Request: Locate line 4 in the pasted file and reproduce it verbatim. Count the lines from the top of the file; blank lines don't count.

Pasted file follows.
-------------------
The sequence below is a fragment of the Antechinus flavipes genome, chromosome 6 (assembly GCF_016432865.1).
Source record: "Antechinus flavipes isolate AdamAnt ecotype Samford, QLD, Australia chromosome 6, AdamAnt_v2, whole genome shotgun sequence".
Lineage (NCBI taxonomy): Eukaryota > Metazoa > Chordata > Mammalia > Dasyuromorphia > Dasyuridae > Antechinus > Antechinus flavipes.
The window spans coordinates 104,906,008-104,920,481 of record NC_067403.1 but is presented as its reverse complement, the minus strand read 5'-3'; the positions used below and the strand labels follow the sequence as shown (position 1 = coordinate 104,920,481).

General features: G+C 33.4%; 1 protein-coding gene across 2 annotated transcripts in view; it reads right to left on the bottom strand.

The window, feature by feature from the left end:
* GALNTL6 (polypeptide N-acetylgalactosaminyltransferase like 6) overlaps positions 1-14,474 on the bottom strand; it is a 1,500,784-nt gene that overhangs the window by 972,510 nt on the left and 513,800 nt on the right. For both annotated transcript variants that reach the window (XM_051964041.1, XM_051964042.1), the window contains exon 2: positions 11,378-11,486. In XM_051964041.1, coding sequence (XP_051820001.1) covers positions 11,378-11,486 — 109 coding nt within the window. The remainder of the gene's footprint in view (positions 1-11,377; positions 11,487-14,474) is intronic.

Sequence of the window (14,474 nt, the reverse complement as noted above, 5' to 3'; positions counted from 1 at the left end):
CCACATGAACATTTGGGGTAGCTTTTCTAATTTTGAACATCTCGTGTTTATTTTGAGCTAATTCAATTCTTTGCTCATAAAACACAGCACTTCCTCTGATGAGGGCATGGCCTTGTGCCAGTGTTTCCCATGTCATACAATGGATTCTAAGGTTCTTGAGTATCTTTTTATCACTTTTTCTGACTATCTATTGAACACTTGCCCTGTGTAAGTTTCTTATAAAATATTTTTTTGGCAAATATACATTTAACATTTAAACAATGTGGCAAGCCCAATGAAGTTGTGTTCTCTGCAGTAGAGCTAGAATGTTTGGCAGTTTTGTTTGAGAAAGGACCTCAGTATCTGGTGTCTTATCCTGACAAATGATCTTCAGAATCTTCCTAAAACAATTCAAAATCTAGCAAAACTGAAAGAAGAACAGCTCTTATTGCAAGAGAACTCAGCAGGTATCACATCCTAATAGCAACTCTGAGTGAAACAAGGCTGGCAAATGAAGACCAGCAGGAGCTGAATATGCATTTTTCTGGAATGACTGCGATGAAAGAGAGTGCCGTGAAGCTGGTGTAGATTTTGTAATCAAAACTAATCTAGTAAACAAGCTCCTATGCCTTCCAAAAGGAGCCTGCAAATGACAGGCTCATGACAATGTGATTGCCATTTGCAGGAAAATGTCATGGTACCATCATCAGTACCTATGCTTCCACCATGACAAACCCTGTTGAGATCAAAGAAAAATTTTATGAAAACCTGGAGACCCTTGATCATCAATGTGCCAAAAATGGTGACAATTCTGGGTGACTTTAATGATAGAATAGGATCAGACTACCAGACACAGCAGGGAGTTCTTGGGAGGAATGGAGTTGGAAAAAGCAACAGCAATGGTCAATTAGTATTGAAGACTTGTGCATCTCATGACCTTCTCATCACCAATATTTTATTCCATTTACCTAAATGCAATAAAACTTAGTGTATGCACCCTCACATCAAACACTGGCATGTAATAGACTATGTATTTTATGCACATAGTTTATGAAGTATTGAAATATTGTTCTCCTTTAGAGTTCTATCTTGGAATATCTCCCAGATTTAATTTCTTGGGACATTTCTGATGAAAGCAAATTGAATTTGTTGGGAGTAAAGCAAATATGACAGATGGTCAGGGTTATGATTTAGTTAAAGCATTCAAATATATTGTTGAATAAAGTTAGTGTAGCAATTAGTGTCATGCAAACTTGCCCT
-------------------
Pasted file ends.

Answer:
The window spans coordinates 104,906,008-104,920,481 of record NC_067403.1 but is presented as its reverse complement, the minus strand read 5'-3'; the positions used below and the strand labels follow the sequence as shown (position 1 = coordinate 104,920,481).